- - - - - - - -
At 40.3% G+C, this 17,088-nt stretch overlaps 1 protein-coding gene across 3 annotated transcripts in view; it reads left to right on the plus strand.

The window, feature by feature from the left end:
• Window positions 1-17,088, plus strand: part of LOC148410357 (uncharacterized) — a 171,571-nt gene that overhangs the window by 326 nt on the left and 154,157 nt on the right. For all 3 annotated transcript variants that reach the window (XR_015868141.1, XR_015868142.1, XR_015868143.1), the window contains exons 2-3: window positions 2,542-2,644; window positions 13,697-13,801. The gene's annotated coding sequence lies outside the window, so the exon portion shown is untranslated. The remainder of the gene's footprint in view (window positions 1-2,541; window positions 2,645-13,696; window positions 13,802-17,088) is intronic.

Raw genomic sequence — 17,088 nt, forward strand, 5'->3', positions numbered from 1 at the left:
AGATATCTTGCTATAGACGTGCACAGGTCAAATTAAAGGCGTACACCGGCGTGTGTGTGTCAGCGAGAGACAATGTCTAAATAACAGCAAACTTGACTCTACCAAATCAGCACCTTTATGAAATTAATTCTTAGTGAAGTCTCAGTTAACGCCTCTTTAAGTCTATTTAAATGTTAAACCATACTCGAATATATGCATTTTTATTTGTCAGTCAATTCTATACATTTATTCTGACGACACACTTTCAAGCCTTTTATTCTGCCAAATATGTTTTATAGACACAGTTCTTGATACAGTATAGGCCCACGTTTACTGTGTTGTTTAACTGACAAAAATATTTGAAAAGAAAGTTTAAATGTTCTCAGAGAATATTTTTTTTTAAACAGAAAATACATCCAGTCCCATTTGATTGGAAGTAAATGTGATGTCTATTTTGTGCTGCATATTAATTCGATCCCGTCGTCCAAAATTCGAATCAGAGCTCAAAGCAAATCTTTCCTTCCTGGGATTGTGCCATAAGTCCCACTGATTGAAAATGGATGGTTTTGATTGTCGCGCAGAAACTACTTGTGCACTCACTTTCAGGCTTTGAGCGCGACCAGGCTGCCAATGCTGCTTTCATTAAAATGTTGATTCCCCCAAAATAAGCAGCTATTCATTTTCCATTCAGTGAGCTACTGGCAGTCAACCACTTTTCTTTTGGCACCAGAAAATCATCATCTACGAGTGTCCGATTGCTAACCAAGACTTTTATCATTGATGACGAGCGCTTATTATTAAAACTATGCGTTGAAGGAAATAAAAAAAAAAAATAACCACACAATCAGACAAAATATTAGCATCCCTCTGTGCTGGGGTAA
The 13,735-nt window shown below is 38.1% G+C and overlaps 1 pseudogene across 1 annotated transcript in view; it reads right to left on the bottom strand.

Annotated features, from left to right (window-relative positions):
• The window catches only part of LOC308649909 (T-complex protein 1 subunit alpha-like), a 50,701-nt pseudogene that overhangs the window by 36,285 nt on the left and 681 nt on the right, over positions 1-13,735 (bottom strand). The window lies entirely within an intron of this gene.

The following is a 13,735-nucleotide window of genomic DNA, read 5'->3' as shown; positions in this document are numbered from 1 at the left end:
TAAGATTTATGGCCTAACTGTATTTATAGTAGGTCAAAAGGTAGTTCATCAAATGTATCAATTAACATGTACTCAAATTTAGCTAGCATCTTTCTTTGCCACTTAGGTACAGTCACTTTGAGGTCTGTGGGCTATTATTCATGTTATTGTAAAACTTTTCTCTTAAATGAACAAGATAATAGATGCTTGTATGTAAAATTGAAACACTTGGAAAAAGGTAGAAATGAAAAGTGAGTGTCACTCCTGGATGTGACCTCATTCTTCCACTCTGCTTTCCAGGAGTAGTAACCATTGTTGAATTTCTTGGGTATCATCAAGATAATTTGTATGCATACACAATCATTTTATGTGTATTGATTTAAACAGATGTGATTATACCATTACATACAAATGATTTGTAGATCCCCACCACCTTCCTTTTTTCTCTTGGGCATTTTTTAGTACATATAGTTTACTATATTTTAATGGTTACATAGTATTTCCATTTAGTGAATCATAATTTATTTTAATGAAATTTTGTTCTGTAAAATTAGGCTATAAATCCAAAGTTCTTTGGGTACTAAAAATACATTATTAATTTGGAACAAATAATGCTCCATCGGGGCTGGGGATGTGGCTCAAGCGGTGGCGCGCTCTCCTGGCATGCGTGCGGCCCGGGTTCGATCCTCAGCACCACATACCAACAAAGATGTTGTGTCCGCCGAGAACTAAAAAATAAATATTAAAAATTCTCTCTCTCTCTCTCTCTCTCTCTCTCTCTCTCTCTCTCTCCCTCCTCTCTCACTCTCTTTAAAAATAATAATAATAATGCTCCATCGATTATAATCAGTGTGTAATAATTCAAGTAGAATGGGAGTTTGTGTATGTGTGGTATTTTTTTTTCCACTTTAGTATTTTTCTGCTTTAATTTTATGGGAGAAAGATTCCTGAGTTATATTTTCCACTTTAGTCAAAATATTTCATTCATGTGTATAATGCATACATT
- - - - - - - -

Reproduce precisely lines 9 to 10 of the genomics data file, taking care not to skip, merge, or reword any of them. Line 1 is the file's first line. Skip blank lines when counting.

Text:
The following is a 13,735-nucleotide window of genomic DNA, read 5'->3' as shown; positions in this document are numbered from 1 at the left end:
TAAGATTTATGGCCTAACTGTATTTATAGTAGGTCAAAAGGTAGTTCATCAAATGTATCAATTAACATGTACTCAAATTTAGCTAGCATCTTTCTTTGCCACTTAGGTACAGTCACTTTGAGGTCTGTGGGCTATTATTCATGTTATTGTAAAACTTTTCTCTTAAATGAACAAGATAATAGATGCTTGTATGTAAAATTGAAACACTTGGAAAAAGGTAGAAATGAAAAGTGAGTGTCACTCCTGGATGTGACCTCATTCTTCCACTCTGCTTTCCAGGAGTAGTAACCATTGTTGAATTTCTTGGGTATCATCAAGATAATTTGTATGCATACACAATCATTTTATGTGTATTGATTTAAACAGATGTGATTATACCATTACATACAAATGATTTGTAGATCCCCACCACCTTCCTTTTTTCTCTTGGGCATTTTTTAGTACATATAGTTTACTATATTTTAATGGTTACATAGTATTTCCATTTAGTGAATCATAATTTATTTTAATGAAATTTTGTTCTGTAAAATTAGGCTATAAATCCAAAGTTCTTTGGGTACTAAAAATACATTATTAATTTGGAACAAATAATGCTCCATCGGGGCTGGGGATGTGGCTCAAGCGGTGGCGCGCTCTCCTGGCATGCGTGCGGCCCGGGTTCGATCCTCAGCACCACATACCAACAAAGATGTTGTGTCCGCCGAGAACTAAAAAATAAATATTAAAAATTCTCTCTCTCTCTCTCTCTCTCTCTCTCTCTCTCTCTCTCTCCCTCCTCTCTCACTCTCTTTAAAAATAATAATAATAATGCTCCATCGATTATAATCAGTGTGTAATAATTCAAGTAGAATGGGAGTTTGTGTATGTGTGGTATTTTTTTTTCCACTTTAGTATTTTTCTGCTTTAATTTTATGGGAGAAAGATTCCTGAGTTATATTTTCCACTTTAGTCAAAATATTTCATTCATGTGTATAATGCATACATT